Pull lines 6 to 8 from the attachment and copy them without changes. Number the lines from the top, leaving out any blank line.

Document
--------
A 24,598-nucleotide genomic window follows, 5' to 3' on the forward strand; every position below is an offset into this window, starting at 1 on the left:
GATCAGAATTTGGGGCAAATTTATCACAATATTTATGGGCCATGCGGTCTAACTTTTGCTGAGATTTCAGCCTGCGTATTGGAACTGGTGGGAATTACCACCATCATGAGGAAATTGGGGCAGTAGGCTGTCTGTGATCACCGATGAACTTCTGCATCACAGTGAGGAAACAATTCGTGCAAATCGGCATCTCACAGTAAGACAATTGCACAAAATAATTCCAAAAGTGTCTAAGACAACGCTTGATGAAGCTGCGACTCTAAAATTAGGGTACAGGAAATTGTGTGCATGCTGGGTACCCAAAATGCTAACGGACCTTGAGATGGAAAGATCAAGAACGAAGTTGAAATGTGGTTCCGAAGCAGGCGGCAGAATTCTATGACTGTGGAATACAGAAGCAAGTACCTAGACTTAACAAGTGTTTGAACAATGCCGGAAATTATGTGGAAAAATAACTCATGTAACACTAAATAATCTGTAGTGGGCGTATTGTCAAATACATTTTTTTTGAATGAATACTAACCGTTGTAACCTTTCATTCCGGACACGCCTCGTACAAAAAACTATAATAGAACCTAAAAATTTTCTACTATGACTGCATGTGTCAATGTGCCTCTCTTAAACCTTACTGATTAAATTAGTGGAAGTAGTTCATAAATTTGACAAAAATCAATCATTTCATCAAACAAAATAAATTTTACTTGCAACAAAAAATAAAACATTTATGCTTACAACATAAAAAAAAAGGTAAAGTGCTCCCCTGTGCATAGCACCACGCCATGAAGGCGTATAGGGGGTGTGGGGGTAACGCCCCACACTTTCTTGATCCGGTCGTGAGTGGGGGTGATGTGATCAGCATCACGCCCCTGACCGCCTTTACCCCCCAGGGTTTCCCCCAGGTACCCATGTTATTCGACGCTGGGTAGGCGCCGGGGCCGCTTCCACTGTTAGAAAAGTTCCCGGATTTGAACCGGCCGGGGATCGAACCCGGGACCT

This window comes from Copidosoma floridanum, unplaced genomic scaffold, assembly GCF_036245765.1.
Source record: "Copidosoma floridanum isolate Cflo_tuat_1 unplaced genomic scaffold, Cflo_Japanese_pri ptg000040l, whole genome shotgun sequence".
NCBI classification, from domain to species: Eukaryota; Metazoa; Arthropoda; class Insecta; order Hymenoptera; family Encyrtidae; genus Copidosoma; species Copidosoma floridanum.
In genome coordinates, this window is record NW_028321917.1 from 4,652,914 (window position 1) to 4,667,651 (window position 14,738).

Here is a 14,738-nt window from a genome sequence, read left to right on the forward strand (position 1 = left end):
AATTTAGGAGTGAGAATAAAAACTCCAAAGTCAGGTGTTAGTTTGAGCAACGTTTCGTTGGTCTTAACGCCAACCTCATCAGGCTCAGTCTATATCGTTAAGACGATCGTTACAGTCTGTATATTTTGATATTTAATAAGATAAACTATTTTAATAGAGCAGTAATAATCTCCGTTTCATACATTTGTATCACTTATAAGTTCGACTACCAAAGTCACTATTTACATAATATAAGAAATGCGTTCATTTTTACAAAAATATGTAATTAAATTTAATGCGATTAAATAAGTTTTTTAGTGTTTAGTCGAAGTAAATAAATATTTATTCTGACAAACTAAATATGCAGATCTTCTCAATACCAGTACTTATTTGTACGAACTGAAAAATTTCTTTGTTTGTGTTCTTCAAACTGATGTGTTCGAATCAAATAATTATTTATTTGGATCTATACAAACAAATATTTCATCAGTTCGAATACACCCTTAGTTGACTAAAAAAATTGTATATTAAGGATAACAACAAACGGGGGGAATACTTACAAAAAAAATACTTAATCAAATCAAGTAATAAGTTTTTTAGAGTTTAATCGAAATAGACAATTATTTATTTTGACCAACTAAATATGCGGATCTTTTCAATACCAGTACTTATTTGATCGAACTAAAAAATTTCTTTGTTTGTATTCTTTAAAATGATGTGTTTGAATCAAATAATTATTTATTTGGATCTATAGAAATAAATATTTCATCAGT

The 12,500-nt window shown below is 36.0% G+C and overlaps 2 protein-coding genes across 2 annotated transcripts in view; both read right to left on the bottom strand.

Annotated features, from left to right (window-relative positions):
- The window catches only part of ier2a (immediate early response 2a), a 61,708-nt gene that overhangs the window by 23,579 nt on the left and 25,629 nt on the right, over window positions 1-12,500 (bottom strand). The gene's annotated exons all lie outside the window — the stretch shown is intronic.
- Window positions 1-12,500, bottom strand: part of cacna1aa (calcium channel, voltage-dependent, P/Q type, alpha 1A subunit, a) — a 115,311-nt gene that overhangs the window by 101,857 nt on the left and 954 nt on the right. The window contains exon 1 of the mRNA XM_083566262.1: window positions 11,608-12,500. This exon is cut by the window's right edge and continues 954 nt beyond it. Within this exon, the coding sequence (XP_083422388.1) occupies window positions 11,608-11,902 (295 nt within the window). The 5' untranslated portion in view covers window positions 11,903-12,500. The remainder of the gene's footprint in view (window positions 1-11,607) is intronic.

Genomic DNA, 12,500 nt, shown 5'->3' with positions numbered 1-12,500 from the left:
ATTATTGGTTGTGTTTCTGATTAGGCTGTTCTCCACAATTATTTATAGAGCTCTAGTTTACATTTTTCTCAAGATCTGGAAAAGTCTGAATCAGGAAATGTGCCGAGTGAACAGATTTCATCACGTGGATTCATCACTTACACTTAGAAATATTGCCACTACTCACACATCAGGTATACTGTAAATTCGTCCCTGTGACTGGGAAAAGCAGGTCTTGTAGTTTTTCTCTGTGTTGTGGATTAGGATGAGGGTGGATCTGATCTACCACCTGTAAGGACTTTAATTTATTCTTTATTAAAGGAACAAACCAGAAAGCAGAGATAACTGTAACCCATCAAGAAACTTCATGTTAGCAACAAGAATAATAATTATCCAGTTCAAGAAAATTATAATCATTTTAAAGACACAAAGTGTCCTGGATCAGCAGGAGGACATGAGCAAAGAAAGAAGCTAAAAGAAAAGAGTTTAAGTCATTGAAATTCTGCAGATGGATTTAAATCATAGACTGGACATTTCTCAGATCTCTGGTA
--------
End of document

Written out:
In genome coordinates, this window is record NW_028321917.1 from 4,652,914 (window position 1) to 4,667,651 (window position 14,738).

Here is a 14,738-nt window from a genome sequence, read left to right on the forward strand (position 1 = left end):
AATTTAGGAGTGAGAATAAAAACTCCAAAGTCAGGTGTTAGTTTGAGCAACGTTTCGTTGGTCTTAACGCCAACCTCATCAGGCTCAGTCTATATCGTTAAGACGATCGTTACAGTCTGTATATTTTGATATTTAATAAGATAAACTATTTTAATAGAGCAGTAATAATCTCCGTTTCATACATTTGTATCACTTATAAGTTCGACTACCAAAGTCACTATTTACATAATATAAGAAATGCGTTCATTTTTACAAAAATATGTAATTAAATTTAATGCGATTAAATAAGTTTTTTAGTGTTTAGTCGAAGTAAATAAATATTTATTCTGACAAACTAAATATGCAGATCTTCTCAATACCAGTACTTATTTGTACGAACTGAAAAATTTCTTTGTTTGTGTTCTTCAAACTGATGTGTTCGAATCAAATAATTATTTATTTGGATCTATACAAACAAATATTTCATCAGTTCGAATACACCCTTAGTTGACTAAAAAAATTGTATATTAAGGATAACAACAAACGGGGGGAATACTTACAAAAAAAATACTTAATCAAATCAAGTAATAAGTTTTTTAGAGTTTAATCGAAATAGACAATTATTTATTTTGACCAACTAAATATGCGGATCTTTTCAATACCAGTACTTATTTGATCGAACTAAAAAATTTCTTTGTTTGTATTCTTTAAAATGATGTGTTTGAATCAAATAATTATTTATTTGGATCTATAGAAATAAATATTTCATCAGT